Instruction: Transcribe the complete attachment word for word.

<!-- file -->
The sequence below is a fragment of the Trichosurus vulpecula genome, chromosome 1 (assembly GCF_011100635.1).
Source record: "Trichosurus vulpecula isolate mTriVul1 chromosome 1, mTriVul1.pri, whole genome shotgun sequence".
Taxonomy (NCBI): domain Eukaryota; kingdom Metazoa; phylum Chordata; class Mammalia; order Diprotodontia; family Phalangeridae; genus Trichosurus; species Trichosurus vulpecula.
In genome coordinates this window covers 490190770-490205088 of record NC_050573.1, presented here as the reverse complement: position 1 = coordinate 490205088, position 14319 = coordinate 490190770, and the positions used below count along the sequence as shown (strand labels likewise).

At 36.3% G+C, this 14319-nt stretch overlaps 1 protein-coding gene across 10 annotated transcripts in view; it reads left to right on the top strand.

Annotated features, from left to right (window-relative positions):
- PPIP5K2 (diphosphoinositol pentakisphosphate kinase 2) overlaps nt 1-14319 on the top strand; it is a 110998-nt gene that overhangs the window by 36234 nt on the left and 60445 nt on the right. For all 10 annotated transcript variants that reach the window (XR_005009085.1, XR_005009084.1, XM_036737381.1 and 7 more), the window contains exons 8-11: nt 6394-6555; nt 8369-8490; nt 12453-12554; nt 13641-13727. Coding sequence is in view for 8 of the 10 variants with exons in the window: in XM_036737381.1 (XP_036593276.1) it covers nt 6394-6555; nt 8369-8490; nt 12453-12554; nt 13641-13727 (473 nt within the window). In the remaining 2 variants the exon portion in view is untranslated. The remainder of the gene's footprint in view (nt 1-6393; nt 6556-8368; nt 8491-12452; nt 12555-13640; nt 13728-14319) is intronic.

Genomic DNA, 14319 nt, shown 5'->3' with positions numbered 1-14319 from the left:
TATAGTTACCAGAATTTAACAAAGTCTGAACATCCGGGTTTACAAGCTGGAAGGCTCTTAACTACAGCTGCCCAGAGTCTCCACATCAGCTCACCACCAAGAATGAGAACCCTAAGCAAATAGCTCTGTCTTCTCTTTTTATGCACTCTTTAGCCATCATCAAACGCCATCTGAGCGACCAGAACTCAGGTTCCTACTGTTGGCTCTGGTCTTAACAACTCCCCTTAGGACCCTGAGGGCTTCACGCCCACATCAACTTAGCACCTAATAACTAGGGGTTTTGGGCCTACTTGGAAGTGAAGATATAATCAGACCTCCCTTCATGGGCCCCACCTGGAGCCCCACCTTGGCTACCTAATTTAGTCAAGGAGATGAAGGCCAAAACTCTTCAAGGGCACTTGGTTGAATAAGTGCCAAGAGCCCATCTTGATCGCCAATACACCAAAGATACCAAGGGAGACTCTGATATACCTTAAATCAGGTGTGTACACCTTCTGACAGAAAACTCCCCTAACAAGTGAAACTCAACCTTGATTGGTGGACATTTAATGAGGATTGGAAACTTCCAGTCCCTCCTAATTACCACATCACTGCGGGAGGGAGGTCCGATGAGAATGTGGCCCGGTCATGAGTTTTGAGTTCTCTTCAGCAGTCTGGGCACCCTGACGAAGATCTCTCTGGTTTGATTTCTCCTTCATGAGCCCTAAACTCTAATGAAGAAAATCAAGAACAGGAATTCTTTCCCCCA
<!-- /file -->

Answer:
The sequence below is a fragment of the Trichosurus vulpecula genome, chromosome 1 (assembly GCF_011100635.1).
Source record: "Trichosurus vulpecula isolate mTriVul1 chromosome 1, mTriVul1.pri, whole genome shotgun sequence".
Taxonomy (NCBI): domain Eukaryota; kingdom Metazoa; phylum Chordata; class Mammalia; order Diprotodontia; family Phalangeridae; genus Trichosurus; species Trichosurus vulpecula.
In genome coordinates this window covers 490190770-490205088 of record NC_050573.1, presented here as the reverse complement: position 1 = coordinate 490205088, position 14319 = coordinate 490190770, and the positions used below count along the sequence as shown (strand labels likewise).

At 36.3% G+C, this 14319-nt stretch overlaps 1 protein-coding gene across 10 annotated transcripts in view; it reads left to right on the top strand.

Annotated features, from left to right (window-relative positions):
- PPIP5K2 (diphosphoinositol pentakisphosphate kinase 2) overlaps nt 1-14319 on the top strand; it is a 110998-nt gene that overhangs the window by 36234 nt on the left and 60445 nt on the right. For all 10 annotated transcript variants that reach the window (XR_005009085.1, XR_005009084.1, XM_036737381.1 and 7 more), the window contains exons 8-11: nt 6394-6555; nt 8369-8490; nt 12453-12554; nt 13641-13727. Coding sequence is in view for 8 of the 10 variants with exons in the window: in XM_036737381.1 (XP_036593276.1) it covers nt 6394-6555; nt 8369-8490; nt 12453-12554; nt 13641-13727 (473 nt within the window). In the remaining 2 variants the exon portion in view is untranslated. The remainder of the gene's footprint in view (nt 1-6393; nt 6556-8368; nt 8491-12452; nt 12555-13640; nt 13728-14319) is intronic.

Genomic DNA, 14319 nt, shown 5'->3' with positions numbered 1-14319 from the left:
TATAGTTACCAGAATTTAACAAAGTCTGAACATCCGGGTTTACAAGCTGGAAGGCTCTTAACTACAGCTGCCCAGAGTCTCCACATCAGCTCACCACCAAGAATGAGAACCCTAAGCAAATAGCTCTGTCTTCTCTTTTTATGCACTCTTTAGCCATCATCAAACGCCATCTGAGCGACCAGAACTCAGGTTCCTACTGTTGGCTCTGGTCTTAACAACTCCCCTTAGGACCCTGAGGGCTTCACGCCCACATCAACTTAGCACCTAATAACTAGGGGTTTTGGGCCTACTTGGAAGTGAAGATATAATCAGACCTCCCTTCATGGGCCCCACCTGGAGCCCCACCTTGGCTACCTAATTTAGTCAAGGAGATGAAGGCCAAAACTCTTCAAGGGCACTTGGTTGAATAAGTGCCAAGAGCCCATCTTGATCGCCAATACACCAAAGATACCAAGGGAGACTCTGATATACCTTAAATCAGGTGTGTACACCTTCTGACAGAAAACTCCCCTAACAAGTGAAACTCAACCTTGATTGGTGGACATTTAATGAGGATTGGAAACTTCCAGTCCCTCCTAATTACCACATCACTGCGGGAGGGAGGTCCGATGAGAATGTGGCCCGGTCATGAGTTTTGAGTTCTCTTCAGCAGTCTGGGCACCCTGACGAAGATCTCTCTGGTTTGATTTCTCCTTCATGAGCCCTAAACTCTAATGAAGAAAATCAAGAACAGGAATTCTTTCCCCCA